Apple AirPods Pro review: Best buds
“Shockingly good, the AirPods Pro are a huge win for Apple.”
- Clear, engaging sound
- Excellent noise canceling
- Superior call quality
- Wireless charging case
- Questionable long-term battery life
I can’t recall the last time an Apple product went from credible rumor to product-on-shelf in under three weeks, but that’s what happened with the new AirPods Pro.
When Apple confirmed their existence, their proper name, and their arrival date, many of us in the tech media were caught by surprise. Yet, here we are. You can now purchase the AirPods Pro — a new in-ear version of the wireless buds with active noise-canceling — for $250.
I wasn’t expecting much from the AirPods Pro other than the fact that they would almost certainly fly off the shelf. The standard Apple AirPods never impressed me, though I will admit I understand why tens of millions of people use them. AirPods are as much a communication tool as they are a way to listen to music and movies. But, much to my surprise, Apple has a legitimately excellent pair of buds here.
Still iconic, only smaller
Apple hasn’t abandoned its golf-tee design for the AirPods Pro — the tee is just a bit shorter now. Rather than opt for a large disc or oval shape as we see with so many competing wireless buds, the AirPods Pro offer a more covert aesthetic than their non-pro counterparts. Love it or hate it, the design has become iconic, and even a sort of badge of honor for the Apple faithful.
The shorter stem raises my only real concern. Battery life. We know the battery isn’t replaceable, and though Apple does offer a “Battery Service” option for its AirPods, it amounts to a slight discount on a pair of brand-new buds.
That’s already a problem when the longevity of the super-small, noodle-shaped battery in the standard AirPods is limited to 2 to 3 years of charging cycles. With the AirPods Pro, I fear this issue may be exacerbated since the battery is necessarily smaller.
The Pro has similar battery performance to the standard AirPods, clocking in with roughly 4.5 to 5 hours of listening time and/or 3.5 hours of call time per charge, with over 24 hours of charging capacity coming from the included wireless charging case (the wireless charging case is an upgrade for the standard AirPods). The battery bar has since been raised, however, with options like Sony’s WF-SP800N offering nine hours with active noise cancellation on, and 13 hours of playback without ANC.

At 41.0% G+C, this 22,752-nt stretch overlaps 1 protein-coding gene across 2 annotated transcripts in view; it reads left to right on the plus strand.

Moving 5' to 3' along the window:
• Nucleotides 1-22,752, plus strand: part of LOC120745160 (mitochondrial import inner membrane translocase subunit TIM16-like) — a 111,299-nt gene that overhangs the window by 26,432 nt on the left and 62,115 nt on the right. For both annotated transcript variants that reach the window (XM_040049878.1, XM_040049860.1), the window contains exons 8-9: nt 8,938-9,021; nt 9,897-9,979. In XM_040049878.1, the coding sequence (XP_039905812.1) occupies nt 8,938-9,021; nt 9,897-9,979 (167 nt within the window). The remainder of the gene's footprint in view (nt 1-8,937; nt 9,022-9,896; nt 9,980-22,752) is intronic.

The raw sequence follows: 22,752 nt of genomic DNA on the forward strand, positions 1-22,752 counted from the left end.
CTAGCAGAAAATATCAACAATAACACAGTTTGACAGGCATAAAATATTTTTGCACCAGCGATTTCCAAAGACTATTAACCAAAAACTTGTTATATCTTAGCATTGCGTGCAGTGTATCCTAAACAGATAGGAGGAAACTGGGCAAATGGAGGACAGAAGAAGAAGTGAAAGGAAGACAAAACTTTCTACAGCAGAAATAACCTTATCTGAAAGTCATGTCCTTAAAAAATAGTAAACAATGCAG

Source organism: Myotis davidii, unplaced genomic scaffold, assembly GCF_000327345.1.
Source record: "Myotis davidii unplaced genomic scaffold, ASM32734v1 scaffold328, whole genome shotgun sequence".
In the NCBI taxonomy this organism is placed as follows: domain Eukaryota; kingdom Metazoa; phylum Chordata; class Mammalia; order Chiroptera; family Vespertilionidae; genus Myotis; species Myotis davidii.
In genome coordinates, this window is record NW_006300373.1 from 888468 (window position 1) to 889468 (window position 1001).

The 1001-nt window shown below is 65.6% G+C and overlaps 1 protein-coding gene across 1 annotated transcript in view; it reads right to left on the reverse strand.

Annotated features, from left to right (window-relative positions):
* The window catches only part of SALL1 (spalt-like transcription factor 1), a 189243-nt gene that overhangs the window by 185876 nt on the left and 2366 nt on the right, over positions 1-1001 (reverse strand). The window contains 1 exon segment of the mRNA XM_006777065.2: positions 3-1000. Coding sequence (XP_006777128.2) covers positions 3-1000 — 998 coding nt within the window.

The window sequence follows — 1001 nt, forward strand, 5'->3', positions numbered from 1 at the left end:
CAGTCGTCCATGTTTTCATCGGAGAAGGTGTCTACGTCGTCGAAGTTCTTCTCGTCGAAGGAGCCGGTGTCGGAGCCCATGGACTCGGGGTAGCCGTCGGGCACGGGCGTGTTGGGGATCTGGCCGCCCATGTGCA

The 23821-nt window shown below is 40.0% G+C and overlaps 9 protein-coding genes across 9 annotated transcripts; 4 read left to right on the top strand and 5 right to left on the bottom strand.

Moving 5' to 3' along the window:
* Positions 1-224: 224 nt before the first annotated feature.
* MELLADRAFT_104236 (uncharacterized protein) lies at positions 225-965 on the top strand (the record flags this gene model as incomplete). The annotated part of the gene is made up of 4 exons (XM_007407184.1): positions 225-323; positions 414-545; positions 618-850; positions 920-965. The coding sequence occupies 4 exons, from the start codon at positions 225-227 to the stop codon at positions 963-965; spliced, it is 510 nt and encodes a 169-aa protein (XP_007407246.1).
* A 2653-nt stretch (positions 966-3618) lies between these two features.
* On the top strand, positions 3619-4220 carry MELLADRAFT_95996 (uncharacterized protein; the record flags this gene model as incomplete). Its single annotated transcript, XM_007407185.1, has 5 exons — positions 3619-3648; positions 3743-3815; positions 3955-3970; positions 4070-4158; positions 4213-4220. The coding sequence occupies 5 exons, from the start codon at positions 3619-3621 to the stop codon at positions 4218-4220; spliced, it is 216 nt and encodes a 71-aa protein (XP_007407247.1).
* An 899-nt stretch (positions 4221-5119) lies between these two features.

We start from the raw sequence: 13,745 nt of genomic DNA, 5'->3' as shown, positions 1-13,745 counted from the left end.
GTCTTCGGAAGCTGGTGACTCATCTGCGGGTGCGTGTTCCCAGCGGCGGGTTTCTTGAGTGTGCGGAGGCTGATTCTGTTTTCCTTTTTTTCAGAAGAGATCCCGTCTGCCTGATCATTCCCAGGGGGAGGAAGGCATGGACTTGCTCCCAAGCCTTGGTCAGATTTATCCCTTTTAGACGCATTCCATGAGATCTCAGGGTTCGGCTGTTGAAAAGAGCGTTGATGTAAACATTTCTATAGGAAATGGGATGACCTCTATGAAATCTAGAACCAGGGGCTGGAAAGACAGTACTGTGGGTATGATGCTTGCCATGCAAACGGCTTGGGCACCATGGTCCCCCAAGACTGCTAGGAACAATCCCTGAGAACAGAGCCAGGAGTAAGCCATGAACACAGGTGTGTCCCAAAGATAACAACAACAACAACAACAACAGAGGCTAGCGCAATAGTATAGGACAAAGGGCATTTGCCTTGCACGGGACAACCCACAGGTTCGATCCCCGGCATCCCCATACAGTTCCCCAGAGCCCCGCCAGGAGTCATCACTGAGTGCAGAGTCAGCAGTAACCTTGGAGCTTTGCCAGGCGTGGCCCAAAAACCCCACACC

Here’s a tip for ya
Aside from the shorter stem, the most obvious visual change to the AirPods playbook is the addition of a silicone eartip.
Rather than sit outside your ears and shout at them through the door, allowing plenty of other outside noise in, the AirPods Pro adopt an in-ear design which has them seal up the entrance to the ear canal and broadcast sound straight down the hallway to your eardrum. This seal is essential for blocking out noise and, as a bonus, delivers better bass response.
The AirPods Pro come with three sets of silicone eartips — no Comply foam folks, sorry — but these are not ordinary eartips. Instead of (with difficulty) sliding onto a little nubbin, as so many other in-ear buds require, the AirPods Pro tips snap on with a satisfying click which is both easier to swap out, and just as secure as, the more conventional design.
Siri’s always listening
As expected, Siri is on-deck for iOS users, constantly listening for voice commands like “call Mom,” “pause music,” “how do I get to the gym,” and my personal favorite, “what does the fox say?”
It would be more appropriate to call these ‘grab controls,’ or perhaps ‘grip controls.’
If you want to control music playback, answer a call, or turn noise canceling on and off without speaking a word or pulling your phone out of your pocket, you can use touch controls built into each of the two earbud stems. It would be more appropriate to call these “grab controls,” or perhaps “grip controls,” since you must grasp and squeeze the stems.
If you’re an Android user and want to call up Google Assistant, you’ll want to head to the Google Play store and download one of the many apps designed to make the AirPods work on an Android phone as they do on an iPhone. If, instead, you’re looking for native Google Assistant support, the Google Pixel Buds 2 are worth looking into.